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The Family Man

The Family Man is a heart-warming, humorous story starring Nicolas Cage as a wealthy Wall Street deal maker who wakes up one morning to find himself living an alternate version of his own life in which he had chosen to marry his girl friend (Téa Leoni) 13 years ago and settled down to a quiet family life as a middle class tire salesman in suburbia. The story brings out the importance of the values that govern our choices in life, juxtaposing ego-driven, career success against the psychological fulfilment arising from deep and abiding love and affection. Leoni portrays to perfection the romantic ideal of the patient, affection, understanding wife.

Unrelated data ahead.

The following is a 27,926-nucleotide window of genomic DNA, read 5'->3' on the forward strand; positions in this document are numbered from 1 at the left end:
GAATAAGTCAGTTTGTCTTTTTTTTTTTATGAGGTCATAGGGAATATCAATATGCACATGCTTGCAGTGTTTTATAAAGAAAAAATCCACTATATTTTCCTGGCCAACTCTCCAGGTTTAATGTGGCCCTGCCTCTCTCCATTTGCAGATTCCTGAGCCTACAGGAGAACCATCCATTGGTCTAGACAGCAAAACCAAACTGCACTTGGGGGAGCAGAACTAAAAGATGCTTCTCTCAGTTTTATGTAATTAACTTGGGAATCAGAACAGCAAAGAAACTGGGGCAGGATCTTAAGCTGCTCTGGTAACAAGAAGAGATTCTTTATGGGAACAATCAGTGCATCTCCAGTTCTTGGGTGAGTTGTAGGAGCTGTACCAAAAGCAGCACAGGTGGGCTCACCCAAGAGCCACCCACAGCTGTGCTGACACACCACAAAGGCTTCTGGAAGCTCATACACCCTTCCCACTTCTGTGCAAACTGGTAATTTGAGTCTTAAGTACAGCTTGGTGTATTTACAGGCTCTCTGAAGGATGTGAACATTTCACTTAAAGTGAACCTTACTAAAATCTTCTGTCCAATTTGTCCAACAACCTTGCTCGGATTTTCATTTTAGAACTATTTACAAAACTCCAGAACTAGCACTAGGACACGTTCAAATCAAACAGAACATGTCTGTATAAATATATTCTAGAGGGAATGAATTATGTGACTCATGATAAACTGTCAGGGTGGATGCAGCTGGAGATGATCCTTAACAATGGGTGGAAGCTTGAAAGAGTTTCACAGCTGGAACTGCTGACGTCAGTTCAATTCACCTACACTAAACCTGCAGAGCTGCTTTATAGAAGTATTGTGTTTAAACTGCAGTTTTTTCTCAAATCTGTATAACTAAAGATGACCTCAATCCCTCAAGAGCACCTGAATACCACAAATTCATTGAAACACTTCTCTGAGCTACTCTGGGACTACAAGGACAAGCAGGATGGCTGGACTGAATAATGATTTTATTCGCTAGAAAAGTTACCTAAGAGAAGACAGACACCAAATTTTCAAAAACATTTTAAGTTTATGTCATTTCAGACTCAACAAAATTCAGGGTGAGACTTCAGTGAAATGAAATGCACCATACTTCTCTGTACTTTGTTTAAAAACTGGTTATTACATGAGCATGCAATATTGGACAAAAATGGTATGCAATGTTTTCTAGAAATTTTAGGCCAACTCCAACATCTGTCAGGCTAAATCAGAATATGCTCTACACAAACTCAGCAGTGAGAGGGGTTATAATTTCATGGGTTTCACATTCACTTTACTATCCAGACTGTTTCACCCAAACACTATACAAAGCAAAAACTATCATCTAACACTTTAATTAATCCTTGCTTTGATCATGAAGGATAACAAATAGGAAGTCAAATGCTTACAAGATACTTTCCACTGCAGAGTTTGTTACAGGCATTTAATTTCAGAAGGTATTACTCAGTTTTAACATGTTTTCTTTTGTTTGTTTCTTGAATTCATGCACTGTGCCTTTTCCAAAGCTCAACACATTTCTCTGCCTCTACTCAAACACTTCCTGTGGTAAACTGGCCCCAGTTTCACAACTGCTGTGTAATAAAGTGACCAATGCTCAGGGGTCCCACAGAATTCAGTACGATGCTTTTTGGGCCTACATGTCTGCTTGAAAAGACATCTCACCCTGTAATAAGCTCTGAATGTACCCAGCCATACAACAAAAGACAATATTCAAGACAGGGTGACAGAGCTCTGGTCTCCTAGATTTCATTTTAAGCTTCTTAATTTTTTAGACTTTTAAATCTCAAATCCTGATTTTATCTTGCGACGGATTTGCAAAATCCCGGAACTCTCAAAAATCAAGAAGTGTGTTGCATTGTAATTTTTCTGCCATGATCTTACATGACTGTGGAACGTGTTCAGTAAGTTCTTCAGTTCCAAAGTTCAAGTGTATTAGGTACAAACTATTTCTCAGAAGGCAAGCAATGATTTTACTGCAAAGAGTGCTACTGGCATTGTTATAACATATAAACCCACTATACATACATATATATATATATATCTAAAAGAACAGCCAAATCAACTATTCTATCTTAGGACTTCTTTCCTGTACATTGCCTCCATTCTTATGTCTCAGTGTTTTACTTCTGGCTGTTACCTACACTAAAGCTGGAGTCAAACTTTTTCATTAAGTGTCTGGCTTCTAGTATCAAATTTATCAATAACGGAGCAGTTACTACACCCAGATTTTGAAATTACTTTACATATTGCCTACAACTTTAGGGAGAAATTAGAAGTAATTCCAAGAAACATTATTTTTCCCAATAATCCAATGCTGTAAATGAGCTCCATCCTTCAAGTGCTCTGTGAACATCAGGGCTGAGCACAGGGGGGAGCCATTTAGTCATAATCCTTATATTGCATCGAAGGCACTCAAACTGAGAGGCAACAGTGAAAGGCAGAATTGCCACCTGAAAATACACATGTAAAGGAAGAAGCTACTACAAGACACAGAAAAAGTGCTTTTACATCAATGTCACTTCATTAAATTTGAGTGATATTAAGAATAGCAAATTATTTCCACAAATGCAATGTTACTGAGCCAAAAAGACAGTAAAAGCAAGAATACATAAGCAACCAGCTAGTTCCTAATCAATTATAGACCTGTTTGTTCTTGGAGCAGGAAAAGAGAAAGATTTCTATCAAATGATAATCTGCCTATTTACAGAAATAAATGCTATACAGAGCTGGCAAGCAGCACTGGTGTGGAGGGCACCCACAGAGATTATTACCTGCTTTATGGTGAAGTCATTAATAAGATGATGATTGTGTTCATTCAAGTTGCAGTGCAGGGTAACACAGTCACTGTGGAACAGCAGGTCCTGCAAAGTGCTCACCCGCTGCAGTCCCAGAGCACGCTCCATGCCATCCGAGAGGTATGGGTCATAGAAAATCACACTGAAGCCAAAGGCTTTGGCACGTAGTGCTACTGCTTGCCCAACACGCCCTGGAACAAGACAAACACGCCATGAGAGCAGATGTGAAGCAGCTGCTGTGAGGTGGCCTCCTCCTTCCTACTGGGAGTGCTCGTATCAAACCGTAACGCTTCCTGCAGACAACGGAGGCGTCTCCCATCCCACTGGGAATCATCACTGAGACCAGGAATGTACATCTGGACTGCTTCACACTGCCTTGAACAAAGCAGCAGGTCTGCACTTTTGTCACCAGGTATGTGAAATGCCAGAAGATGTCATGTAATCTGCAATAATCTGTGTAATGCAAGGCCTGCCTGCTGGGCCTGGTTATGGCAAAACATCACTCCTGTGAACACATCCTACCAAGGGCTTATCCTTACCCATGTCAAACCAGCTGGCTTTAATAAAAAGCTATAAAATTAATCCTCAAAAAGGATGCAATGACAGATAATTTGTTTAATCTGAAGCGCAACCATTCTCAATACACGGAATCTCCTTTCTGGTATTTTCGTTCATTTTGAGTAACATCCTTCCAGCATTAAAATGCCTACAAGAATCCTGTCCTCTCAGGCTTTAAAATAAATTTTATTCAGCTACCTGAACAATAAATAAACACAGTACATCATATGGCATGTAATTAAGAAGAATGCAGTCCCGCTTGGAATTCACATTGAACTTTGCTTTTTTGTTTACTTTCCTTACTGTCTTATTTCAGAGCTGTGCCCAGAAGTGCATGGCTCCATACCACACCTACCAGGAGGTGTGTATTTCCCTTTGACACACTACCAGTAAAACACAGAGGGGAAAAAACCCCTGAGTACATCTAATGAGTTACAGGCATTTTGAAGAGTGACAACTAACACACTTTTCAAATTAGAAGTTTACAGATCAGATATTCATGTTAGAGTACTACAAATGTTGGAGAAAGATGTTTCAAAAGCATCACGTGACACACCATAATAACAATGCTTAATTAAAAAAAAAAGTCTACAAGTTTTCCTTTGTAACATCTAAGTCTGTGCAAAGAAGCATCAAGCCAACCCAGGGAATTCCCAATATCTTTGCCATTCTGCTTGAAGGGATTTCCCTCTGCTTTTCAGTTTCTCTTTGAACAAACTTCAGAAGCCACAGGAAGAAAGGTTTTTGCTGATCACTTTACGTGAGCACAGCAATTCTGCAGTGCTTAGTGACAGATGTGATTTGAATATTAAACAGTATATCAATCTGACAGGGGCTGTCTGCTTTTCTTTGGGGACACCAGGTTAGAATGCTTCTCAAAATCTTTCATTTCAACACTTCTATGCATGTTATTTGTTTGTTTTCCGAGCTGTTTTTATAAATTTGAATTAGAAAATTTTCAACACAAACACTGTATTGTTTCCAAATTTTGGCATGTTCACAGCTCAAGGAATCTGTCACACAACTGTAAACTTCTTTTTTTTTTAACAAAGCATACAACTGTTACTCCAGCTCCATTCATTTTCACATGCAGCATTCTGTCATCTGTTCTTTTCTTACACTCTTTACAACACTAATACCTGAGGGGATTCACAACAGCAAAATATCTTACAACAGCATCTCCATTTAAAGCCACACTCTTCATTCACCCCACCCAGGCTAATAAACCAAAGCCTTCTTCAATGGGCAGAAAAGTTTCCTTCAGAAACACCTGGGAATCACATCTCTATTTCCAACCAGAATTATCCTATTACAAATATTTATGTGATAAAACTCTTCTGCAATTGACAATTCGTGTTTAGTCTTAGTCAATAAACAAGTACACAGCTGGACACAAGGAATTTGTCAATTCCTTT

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The tremendous power of non-reaction is wonderfully portrayed by the character of Kate Reynolds. Read more in the article ‘Harmony Strategies’. See the article and videos.
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Plot Summary

Jack Campbell is a single, wealthy Wall Street investment banker living the high life in New York City. All that magically changes one morning when he wakes up in a suburban New Jersey bedroom with the wife he never married and two kids. Jack realizes that he is living the life he could have had if he had not gone to London and become an investment banker but had stayed in the States with his girlfriend. While he desperately wishes to return to his high life, Jack is stuck in a "permanent acid trip" because an angel wants to teach the overly confident man a lesson.